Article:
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EDITIONS
Tuesday, 4 February, 2003, 15:57 GMT
Asylum workers could help London
Asylum seekers
About 12% of refugees have university degrees

London's economy could be missing an opportunity to tap into the skills of asylum seekers living in the capital because of restrictions on their ability to work, say experts.

The London Development Agency says research suggests just a 1% increase in the number of refugees in work could help expand London's job market by twice that amount.

Maxine Jones, of the agency, said: "Unlike most of the US studies [into migration and the labour market] the situation in London could be that an increase in migration could create an increase in employment [among the host population].

The Home Office's own research suggested there could be a "multiplier effect" to the benefit of the capital if more refugees got into work, said Ms Jones, though more analysis needed to be done.

NHS shortages

The agency's prediction is in line with previous research that suggests new migrants fill job market gaps and tend to contribute more than they get back from the state.

Asylum seekers are currently banned from working until their cases are decided, a rule opposed by all major charities and agencies in the field.

On the one hand we have got skills shortages in London and on the other hand we have a group of people with skills

Maxine Jones
London Development Agency
Two employment sectors with major shortages in London, the NHS and IT industry, could immediately benefit from changes in the rules to bring asylum seekers into jobs, said Ms Jones.

She said the development agency, the body charged with helping overhaul the city's economy, was looking at how the NHS in particular could tap into the pool of unused labour.

"There is a barrier for many refugees in terms of their qualifications," Ms Jones told the London Assembly.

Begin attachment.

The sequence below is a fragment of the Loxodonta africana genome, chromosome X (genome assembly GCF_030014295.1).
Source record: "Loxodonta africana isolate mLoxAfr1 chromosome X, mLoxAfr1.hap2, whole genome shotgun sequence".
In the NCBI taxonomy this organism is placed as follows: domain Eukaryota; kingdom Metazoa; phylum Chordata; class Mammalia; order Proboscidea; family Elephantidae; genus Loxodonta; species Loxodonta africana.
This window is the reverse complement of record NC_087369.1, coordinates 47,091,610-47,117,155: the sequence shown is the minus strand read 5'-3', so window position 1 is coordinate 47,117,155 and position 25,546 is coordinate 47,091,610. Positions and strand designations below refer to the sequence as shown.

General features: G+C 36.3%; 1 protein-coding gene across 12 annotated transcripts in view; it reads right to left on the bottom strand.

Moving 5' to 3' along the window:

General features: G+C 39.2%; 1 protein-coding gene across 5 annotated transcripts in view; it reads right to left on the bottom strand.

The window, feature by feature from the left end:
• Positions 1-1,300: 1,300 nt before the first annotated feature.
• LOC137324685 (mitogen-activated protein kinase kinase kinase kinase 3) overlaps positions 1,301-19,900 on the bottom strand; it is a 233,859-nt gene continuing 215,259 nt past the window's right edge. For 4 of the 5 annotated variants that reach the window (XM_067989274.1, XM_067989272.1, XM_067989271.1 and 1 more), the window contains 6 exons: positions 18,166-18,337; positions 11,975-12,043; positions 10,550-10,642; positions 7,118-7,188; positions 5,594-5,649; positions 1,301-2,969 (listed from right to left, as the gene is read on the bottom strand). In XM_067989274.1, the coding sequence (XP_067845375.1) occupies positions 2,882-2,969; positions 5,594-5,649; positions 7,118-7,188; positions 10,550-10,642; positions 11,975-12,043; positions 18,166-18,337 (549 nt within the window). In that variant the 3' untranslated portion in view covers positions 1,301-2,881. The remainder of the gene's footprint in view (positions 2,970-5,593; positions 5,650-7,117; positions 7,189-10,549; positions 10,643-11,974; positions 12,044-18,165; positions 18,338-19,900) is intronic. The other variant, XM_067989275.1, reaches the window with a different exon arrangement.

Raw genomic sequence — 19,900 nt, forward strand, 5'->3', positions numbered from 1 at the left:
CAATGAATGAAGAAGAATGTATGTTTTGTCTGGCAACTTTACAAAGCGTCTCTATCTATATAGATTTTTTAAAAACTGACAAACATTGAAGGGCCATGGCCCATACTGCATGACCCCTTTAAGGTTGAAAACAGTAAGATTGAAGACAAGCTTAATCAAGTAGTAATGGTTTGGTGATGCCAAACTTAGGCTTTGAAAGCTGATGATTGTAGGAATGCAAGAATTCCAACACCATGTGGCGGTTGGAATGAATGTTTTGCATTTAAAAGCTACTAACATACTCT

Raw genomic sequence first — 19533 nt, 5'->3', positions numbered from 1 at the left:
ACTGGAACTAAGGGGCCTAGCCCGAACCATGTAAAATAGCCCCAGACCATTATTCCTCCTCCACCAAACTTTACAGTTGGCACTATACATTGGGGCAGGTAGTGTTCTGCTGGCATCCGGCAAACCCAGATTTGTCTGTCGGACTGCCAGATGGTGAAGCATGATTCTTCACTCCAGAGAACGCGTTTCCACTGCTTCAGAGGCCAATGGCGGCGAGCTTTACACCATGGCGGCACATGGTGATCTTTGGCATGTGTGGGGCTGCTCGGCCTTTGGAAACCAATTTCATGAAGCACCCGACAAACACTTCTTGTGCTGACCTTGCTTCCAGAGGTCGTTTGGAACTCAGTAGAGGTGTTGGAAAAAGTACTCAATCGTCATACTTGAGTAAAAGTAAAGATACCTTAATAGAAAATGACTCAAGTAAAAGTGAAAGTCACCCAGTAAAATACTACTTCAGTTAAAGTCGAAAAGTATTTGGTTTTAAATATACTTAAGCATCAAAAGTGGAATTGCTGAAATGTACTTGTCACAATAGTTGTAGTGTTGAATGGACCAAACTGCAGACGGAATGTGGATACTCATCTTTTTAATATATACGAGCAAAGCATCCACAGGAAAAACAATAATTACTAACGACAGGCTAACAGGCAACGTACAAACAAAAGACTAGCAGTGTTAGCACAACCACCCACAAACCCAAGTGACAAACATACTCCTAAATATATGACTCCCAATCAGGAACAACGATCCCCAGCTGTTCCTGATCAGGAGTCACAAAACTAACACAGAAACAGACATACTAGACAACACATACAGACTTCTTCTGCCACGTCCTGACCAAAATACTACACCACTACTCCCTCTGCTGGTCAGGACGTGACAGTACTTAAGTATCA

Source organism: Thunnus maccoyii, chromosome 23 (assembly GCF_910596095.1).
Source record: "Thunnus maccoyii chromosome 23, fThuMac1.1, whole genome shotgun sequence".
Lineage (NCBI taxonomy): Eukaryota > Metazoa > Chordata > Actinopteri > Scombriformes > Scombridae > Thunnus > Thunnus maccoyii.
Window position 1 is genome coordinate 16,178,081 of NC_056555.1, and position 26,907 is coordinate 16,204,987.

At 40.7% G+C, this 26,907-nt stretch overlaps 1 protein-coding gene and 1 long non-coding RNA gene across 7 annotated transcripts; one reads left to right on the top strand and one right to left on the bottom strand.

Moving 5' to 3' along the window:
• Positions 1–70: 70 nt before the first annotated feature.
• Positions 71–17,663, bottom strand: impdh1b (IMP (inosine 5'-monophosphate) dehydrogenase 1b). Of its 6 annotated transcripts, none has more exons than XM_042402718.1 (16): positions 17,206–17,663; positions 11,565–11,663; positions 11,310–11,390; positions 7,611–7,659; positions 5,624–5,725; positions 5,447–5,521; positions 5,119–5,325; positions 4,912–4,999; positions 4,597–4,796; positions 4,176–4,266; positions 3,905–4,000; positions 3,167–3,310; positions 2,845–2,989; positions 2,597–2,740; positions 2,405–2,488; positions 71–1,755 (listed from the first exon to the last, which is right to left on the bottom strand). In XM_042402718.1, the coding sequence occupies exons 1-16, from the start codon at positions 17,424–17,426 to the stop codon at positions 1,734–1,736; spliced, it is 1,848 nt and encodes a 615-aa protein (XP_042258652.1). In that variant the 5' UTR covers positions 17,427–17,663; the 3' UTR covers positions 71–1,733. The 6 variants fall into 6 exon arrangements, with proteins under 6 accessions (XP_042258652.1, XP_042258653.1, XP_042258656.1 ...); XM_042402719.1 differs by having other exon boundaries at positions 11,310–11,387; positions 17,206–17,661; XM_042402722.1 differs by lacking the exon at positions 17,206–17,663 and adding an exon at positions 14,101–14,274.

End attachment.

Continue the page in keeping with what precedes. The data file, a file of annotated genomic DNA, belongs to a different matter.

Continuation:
"They may have qualifications which are not recognised in this country and then find themselves having to effectively start again.

"On the one hand we have got skills shortages in London and on the other hand we have a group of people with skills. With a little support they could be in work."

North London study

Although there has been no comprehensive research into the refugees and employment in Britain, one survey last year looked at the situation in north London where at least 60,000 refugees and asylum seekers live.

Researchers from the Africa Education Trust and London Learning and Skills Council carried out in-depth interviewed more than 350 refugees and asylum seekers from five communities.

Eight out of 10 of those asked had completed their secondary education before they had left their own countries.

Some 12% had degrees, rising to more than a fifth among Somali refugees and asylum seekers.

In contrast, their experiences once in the UK were different. Among the Somalis interviewed, only a quarter of those with a professional background had found similar jobs in London.

They were four times more likely to be working in semi-skilled or manual labour jobs than would be expected given their education and employment experience.

There were similar proportions of people working in semi-skilled jobs across all the communities interviewed.


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See also:

25 Jul 02 | Politics
19 Dec 01 | Politics
06 Feb 01 | Politics
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